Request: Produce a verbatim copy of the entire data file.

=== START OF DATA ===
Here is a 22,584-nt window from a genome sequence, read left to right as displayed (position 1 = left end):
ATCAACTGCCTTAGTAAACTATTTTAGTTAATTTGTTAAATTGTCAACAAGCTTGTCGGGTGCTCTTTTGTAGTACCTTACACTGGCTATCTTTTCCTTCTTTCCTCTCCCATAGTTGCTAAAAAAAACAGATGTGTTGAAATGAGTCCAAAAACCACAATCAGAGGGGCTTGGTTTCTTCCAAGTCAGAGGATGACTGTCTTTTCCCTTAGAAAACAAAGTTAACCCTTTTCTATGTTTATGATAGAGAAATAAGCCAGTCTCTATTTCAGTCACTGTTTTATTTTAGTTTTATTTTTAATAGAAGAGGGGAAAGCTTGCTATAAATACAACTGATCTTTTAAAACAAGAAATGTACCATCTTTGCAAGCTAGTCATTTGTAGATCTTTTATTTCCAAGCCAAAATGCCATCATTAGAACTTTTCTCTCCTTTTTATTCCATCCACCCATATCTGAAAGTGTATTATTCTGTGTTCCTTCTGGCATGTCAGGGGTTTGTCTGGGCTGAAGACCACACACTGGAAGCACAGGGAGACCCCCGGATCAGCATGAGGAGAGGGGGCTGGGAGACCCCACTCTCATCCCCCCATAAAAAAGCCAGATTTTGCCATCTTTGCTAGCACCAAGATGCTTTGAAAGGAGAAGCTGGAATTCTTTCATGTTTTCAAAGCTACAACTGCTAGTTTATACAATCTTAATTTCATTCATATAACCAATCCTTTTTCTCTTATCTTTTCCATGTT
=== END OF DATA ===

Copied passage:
Here is a 22,584-nt window from a genome sequence, read left to right as displayed (position 1 = left end):
ATCAACTGCCTTAGTAAACTATTTTAGTTAATTTGTTAAATTGTCAACAAGCTTGTCGGGTGCTCTTTTGTAGTACCTTACACTGGCTATCTTTTCCTTCTTTCCTCTCCCATAGTTGCTAAAAAAAACAGATGTGTTGAAATGAGTCCAAAAACCACAATCAGAGGGGCTTGGTTTCTTCCAAGTCAGAGGATGACTGTCTTTTCCCTTAGAAAACAAAGTTAACCCTTTTCTATGTTTATGATAGAGAAATAAGCCAGTCTCTATTTCAGTCACTGTTTTATTTTAGTTTTATTTTTAATAGAAGAGGGGAAAGCTTGCTATAAATACAACTGATCTTTTAAAACAAGAAATGTACCATCTTTGCAAGCTAGTCATTTGTAGATCTTTTATTTCCAAGCCAAAATGCCATCATTAGAACTTTTCTCTCCTTTTTATTCCATCCACCCATATCTGAAAGTGTATTATTCTGTGTTCCTTCTGGCATGTCAGGGGTTTGTCTGGGCTGAAGACCACACACTGGAAGCACAGGGAGACCCCCGGATCAGCATGAGGAGAGGGGGCTGGGAGACCCCACTCTCATCCCCCCATAAAAAAGCCAGATTTTGCCATCTTTGCTAGCACCAAGATGCTTTGAAAGGAGAAGCTGGAATTCTTTCATGTTTTCAAAGCTACAACTGCTAGTTTATACAATCTTAATTTCATTCATATAACCAATCCTTTTTCTCTTATCTTTTCCATGTT